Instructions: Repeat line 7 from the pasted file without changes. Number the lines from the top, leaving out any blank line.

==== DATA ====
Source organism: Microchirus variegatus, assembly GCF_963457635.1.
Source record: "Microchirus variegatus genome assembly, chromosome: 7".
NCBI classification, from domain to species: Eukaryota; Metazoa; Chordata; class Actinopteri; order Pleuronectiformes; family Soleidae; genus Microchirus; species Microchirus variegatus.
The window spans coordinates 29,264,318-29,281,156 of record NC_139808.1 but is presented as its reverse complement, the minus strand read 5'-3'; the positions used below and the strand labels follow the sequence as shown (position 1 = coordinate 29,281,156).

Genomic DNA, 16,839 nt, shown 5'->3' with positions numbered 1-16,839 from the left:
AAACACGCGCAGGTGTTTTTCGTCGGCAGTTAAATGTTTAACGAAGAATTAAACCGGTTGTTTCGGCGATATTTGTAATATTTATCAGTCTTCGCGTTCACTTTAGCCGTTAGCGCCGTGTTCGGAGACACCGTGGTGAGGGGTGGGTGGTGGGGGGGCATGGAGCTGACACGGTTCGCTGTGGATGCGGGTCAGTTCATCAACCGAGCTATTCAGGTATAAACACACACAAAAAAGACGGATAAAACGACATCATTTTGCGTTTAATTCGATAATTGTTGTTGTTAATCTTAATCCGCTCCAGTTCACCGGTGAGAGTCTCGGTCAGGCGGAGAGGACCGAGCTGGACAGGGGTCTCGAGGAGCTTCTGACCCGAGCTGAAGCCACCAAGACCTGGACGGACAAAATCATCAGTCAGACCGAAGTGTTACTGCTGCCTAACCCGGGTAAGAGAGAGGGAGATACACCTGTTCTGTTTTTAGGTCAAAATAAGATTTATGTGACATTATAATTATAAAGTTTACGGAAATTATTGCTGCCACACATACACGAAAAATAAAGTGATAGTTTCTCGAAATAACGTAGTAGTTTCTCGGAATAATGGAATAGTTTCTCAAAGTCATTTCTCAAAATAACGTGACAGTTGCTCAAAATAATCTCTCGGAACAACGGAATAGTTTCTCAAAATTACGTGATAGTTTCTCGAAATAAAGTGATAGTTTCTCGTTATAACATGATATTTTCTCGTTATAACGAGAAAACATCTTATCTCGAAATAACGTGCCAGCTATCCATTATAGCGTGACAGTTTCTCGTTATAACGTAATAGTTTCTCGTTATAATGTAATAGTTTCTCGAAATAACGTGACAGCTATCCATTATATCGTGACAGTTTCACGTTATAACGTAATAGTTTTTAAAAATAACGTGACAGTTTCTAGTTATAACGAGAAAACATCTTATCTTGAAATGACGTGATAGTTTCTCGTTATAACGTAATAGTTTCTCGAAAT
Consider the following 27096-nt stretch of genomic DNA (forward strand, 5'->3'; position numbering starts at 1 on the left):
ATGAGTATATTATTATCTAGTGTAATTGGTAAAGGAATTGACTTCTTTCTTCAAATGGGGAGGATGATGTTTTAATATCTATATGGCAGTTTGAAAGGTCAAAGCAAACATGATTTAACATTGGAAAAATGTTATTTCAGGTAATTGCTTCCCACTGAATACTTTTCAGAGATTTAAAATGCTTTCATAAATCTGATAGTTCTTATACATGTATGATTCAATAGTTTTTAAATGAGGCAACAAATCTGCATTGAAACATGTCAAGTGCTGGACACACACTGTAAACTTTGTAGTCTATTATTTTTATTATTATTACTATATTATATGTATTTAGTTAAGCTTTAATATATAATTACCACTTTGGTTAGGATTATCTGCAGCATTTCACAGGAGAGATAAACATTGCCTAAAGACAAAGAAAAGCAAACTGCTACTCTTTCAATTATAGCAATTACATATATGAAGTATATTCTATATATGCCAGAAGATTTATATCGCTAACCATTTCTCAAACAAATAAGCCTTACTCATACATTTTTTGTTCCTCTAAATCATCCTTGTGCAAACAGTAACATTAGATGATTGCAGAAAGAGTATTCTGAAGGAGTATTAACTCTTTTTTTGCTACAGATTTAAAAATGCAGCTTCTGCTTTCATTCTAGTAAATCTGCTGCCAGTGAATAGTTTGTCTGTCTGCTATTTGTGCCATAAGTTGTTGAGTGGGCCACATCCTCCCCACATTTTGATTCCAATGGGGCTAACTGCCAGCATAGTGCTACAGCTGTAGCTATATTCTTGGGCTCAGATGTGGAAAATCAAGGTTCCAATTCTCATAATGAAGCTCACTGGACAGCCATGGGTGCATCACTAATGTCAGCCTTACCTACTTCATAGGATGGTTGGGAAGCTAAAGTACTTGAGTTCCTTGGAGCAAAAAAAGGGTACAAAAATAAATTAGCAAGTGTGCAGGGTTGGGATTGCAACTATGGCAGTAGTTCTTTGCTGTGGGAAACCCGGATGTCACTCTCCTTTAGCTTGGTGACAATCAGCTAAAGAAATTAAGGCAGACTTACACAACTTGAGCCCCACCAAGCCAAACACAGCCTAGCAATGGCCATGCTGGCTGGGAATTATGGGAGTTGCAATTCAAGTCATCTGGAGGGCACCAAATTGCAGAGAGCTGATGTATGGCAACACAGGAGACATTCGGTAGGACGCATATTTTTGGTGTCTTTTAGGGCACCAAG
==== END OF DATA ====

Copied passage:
Consider the following 27096-nt stretch of genomic DNA (forward strand, 5'->3'; position numbering starts at 1 on the left):